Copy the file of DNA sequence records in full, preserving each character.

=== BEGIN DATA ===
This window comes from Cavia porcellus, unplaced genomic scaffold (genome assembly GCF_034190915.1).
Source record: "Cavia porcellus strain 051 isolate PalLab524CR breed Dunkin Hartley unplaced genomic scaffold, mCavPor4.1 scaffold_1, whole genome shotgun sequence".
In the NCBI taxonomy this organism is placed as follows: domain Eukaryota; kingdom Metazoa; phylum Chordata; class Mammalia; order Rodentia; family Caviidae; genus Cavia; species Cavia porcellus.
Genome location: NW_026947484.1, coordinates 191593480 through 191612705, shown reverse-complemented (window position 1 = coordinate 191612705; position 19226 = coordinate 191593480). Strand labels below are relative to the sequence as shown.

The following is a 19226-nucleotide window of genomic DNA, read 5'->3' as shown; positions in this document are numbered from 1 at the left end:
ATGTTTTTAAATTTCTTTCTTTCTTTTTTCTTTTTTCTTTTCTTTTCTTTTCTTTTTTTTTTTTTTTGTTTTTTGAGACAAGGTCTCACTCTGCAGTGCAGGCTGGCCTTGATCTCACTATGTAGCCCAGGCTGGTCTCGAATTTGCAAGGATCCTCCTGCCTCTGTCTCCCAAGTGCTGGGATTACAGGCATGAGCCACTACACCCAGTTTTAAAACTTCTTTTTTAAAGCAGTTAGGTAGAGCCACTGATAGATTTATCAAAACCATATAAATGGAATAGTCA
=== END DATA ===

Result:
This window comes from Cavia porcellus, unplaced genomic scaffold (genome assembly GCF_034190915.1).
Source record: "Cavia porcellus strain 051 isolate PalLab524CR breed Dunkin Hartley unplaced genomic scaffold, mCavPor4.1 scaffold_1, whole genome shotgun sequence".
In the NCBI taxonomy this organism is placed as follows: domain Eukaryota; kingdom Metazoa; phylum Chordata; class Mammalia; order Rodentia; family Caviidae; genus Cavia; species Cavia porcellus.
Genome location: NW_026947484.1, coordinates 191593480 through 191612705, shown reverse-complemented (window position 1 = coordinate 191612705; position 19226 = coordinate 191593480). Strand labels below are relative to the sequence as shown.

The following is a 19226-nucleotide window of genomic DNA, read 5'->3' as shown; positions in this document are numbered from 1 at the left end:
ATGTTTTTAAATTTCTTTCTTTCTTTTTTCTTTTTTCTTTTCTTTTCTTTTCTTTTTTTTTTTTTTTGTTTTTTGAGACAAGGTCTCACTCTGCAGTGCAGGCTGGCCTTGATCTCACTATGTAGCCCAGGCTGGTCTCGAATTTGCAAGGATCCTCCTGCCTCTGTCTCCCAAGTGCTGGGATTACAGGCATGAGCCACTACACCCAGTTTTAAAACTTCTTTTTTAAAGCAGTTAGGTAGAGCCACTGATAGATTTATCAAAACCATATAAATGGAATAGTCA